A Macquarie analyst joins those seeing value in a leveraged David Jones buyout, while Sundance Resources sets a deadline on a Chinese takeover.

Ever since private equity re-emerged in the Australian market, analysts have put up David Jones and retailers more generally as potential targets. It seems that one analyst from Macquarie has sparked a new discussion around David Jones, but another commentator has poked a big hole in their idea. Elsewhere, AGL Energy has in fact picked up Loy Yang A Power Station in Victoria, but the ACCC is wary of further consolidation. Meanwhile, Sundance Resources shareholders have received have received some good news – of a kind – that the deal with Hanlong Mining is set to be consummated by November, while Foxtel’s Austar deal, which is now official, could be helping James Packer’s exit from the pay TV company.

David Jones

Macquarie analyst Greg Dring has added his voice to the growing chorus of onlookers that see department store David Jones as a possible leveraged buyout candidate. The theory goes that DJs would be an easy thing to pick up, break apart and sell off for a profit because the share price doesn’t reflect the sum of the retailer's parts – specifically real estate. Indeed, the company’s flagship stores in Melbourne and Sydney carry a book value of $460 million, but Macquarie estimates that they could be worth $750 million. Given that DJ’s current market cap is $1.16 billion, you can see why this theory has legs.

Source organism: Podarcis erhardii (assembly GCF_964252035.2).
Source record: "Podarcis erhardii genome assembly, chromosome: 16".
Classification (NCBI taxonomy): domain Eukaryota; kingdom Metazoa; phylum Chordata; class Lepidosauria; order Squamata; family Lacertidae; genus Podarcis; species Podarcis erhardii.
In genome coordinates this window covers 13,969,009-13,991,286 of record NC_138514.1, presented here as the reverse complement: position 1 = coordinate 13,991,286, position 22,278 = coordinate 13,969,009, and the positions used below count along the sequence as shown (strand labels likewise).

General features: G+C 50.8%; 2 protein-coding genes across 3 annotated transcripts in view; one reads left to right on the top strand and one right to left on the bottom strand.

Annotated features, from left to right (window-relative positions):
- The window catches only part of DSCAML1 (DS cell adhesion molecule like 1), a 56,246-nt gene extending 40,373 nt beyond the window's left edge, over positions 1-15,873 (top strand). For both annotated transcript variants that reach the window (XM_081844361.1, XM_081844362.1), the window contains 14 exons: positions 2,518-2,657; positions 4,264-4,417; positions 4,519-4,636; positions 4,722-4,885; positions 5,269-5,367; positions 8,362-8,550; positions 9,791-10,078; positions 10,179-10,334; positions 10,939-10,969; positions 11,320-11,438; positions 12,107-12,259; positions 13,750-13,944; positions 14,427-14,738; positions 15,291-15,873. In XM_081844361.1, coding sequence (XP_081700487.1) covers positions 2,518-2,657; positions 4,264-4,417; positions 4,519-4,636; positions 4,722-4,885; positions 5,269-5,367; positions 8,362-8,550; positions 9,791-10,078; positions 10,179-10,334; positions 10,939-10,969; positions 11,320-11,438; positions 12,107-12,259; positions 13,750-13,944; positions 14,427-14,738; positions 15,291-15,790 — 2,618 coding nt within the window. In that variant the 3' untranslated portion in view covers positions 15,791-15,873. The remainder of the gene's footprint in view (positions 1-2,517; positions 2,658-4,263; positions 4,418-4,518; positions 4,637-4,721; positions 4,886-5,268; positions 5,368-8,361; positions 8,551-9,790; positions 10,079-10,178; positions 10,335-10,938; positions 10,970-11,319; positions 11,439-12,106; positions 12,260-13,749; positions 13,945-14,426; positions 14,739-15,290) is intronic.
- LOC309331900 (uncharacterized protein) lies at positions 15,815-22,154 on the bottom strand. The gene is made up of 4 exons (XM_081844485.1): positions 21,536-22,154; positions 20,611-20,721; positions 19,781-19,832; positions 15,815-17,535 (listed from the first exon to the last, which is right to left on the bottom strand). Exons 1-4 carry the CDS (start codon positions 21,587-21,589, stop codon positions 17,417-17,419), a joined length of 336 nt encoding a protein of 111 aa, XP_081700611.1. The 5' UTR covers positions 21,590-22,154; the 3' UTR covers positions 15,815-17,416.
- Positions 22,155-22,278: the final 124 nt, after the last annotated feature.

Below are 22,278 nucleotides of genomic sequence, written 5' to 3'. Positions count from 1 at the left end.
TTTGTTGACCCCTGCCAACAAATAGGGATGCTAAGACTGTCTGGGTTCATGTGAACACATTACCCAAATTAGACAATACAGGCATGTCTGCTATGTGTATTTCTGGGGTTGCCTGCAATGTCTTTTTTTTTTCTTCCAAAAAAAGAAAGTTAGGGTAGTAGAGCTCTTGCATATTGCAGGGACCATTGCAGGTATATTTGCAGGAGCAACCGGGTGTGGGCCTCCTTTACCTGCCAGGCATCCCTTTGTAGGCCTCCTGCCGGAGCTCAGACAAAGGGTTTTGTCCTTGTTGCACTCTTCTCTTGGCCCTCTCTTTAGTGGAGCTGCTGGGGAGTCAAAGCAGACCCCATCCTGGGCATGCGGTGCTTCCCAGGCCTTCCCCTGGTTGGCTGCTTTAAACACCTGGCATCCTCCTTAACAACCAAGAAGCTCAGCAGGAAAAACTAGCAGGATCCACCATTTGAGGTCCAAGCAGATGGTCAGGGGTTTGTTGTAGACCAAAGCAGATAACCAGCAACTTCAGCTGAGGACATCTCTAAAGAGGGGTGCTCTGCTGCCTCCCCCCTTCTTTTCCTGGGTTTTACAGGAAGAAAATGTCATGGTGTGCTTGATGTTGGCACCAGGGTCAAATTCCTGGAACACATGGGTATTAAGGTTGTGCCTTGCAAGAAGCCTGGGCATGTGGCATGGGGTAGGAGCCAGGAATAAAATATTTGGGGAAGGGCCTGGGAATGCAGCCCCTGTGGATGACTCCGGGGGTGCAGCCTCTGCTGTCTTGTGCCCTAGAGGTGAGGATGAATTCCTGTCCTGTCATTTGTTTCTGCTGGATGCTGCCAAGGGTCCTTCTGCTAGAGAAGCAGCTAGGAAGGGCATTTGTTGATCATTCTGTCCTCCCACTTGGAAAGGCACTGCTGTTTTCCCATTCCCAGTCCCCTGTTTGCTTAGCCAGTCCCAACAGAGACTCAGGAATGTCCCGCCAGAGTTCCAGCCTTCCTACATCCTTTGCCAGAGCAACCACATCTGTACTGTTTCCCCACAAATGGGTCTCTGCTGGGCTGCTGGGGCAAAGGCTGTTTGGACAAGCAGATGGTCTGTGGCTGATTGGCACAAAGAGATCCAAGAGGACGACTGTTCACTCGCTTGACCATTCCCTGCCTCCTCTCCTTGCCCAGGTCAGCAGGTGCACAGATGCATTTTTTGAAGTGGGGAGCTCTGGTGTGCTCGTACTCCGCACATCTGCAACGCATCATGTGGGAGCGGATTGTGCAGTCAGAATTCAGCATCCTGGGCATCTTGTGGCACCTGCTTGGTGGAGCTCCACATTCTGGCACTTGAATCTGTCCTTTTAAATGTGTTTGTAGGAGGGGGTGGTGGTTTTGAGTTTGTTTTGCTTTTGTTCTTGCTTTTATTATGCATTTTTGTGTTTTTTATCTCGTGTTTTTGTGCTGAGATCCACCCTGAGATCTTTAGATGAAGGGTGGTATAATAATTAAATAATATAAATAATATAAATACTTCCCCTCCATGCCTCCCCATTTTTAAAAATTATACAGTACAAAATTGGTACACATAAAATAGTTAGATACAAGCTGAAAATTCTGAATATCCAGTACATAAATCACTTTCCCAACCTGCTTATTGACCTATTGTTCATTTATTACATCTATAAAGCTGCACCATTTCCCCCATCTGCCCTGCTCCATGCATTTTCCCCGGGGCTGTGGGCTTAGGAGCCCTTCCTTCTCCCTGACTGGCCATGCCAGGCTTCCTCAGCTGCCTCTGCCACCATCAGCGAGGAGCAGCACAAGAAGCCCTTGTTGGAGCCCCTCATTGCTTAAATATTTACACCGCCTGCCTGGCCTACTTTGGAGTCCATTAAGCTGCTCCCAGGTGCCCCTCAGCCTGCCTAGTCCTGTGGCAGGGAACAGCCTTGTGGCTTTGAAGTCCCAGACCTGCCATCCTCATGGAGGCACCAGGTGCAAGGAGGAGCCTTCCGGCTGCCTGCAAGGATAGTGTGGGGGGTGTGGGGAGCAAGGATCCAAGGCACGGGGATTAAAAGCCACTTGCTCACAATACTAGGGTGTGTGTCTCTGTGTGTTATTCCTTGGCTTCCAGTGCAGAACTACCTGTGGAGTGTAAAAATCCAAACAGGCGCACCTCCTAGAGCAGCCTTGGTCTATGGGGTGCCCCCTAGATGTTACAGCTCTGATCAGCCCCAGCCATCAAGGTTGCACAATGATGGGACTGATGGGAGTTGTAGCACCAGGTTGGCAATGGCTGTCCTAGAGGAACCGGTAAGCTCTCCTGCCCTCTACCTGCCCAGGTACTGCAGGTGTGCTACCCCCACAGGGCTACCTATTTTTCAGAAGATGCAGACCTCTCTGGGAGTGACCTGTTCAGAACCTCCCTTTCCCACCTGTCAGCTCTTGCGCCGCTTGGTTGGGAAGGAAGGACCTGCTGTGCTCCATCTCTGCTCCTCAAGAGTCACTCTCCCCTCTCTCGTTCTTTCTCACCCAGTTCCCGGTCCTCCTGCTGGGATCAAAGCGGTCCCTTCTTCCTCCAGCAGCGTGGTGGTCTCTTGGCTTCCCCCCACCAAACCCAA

However, as Elizabeth Knight points out in The Sydney Morning Herald, there’s one big problem with purchasing DJs – and that’s Myer. Imagine the scenario where you purchase DJs and get some of the property away, you’ve still got to get rid of DJs if you follow the strategy through to the end. That is, unless you want to ride the ever-exciting ride that is Australian retail for the long-term.